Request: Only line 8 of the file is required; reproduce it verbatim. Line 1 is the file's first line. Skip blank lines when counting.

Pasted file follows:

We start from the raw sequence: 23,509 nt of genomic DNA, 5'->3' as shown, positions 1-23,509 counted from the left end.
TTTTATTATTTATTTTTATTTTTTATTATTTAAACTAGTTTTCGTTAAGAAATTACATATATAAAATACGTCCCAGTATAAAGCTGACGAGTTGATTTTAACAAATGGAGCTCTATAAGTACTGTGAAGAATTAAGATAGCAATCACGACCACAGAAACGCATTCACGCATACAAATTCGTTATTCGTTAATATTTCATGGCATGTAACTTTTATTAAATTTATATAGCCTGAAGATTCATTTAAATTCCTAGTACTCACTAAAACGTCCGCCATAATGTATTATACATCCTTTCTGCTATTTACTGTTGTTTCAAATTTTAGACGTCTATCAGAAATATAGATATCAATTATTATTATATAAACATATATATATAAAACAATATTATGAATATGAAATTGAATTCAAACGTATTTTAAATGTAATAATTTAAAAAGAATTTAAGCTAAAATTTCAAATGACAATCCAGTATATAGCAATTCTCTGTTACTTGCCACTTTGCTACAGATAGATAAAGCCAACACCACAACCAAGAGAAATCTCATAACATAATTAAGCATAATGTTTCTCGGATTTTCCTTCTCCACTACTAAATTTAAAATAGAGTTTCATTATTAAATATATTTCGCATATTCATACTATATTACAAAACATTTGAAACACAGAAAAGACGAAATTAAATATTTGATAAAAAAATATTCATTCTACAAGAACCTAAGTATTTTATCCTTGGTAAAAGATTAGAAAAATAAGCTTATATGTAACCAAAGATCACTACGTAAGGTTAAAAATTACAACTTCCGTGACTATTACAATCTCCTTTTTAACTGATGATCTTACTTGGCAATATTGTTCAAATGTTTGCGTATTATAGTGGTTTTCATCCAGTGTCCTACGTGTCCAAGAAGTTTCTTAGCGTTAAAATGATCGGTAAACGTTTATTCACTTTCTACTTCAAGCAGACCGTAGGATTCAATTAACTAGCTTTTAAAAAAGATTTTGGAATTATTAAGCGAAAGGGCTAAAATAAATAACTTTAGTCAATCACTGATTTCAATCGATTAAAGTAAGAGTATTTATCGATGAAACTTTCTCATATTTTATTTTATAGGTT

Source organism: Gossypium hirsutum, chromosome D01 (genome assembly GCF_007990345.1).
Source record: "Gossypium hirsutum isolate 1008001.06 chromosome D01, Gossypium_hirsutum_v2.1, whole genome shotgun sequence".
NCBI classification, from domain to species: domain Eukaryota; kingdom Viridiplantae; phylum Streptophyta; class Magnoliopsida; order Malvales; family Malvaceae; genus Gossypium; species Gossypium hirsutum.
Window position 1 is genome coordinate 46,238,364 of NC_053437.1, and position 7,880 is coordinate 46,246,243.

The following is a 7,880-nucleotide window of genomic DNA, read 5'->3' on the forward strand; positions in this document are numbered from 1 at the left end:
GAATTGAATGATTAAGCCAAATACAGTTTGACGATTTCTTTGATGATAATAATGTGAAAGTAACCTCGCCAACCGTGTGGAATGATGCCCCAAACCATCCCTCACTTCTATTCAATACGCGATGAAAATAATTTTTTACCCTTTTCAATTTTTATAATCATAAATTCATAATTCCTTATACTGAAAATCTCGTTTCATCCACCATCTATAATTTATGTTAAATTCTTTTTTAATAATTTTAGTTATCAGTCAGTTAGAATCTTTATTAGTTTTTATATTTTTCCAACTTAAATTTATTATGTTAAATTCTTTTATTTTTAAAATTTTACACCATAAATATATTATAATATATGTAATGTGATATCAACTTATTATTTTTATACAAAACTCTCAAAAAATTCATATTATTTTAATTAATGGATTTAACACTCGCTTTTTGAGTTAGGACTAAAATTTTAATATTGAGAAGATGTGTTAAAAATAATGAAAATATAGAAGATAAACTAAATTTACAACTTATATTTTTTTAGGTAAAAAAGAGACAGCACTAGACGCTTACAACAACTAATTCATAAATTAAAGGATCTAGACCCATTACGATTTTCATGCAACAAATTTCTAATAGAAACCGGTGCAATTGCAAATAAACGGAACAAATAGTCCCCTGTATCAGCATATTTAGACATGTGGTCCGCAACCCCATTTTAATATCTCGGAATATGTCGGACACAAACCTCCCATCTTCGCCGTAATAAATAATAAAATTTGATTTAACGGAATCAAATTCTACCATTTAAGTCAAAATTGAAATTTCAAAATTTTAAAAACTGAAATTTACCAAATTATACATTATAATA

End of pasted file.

GAATTGAATGATTAAGCCAAATACAGTTTGACGATTTCTTTGATGATAATAATGTGAAAGTAACCTCGCCAACCGTGTGGAATGATGCCCCAAACCATCCCTCACTTCTATTCAATACGCGATGAAAATAATTTTTTACCCTTTTCAATTTTTATAATCATAAATTCATAATTCCTTATACTGAAAATCTCGTTTCATCCACCATCTATAATTTATGTTAAATTCTTTTTTAATAATTTTAGTTATCAGTCAGTTAGAATCTTTATTAGTTTTTATATTTTTCCAACTTAAATTTATTATGTTAAATTCTTTTATTTTTAAAATTTTACACCATAAATATATTATAATATATGTAATGTGATATCAACTTATTATTTTTATACAAAACTCTCAAAAAATTCATATTATTTTAATTAATGGATTTAACACTCGCTTTTTGAGTTAGGACTAAAATTTTAATATTGAGAAGATGTGTTAAAAATAATGAAAATATAGAAGATAAACTAAATTTACAACTTATATTTTTTTAGGTAAAAAAGAGACAGCACTAGACGCTTACAACAACTAATTCATAAATTAAAGGATCTAGACCCATTACGATTTTCATGCAACAAATTTCTAATAGAAACCGGTGCAATTGCAAATAAACGGAACAAATAGTCCCCTGTATCAGCATATTTAGACATGTGGTCCGCAACCCCATTTTAATATCTCGGAATATGTCGGACACAAACCTCCCATCTTCGCCGTAATAAATAATAAAATTTGATTTAACGGAATCAAATTCTACCATTTAAGTCAAAATTGAAATTTCAAAATTTTAAAAACTGAAATTTACCAAATTATACATTATAATA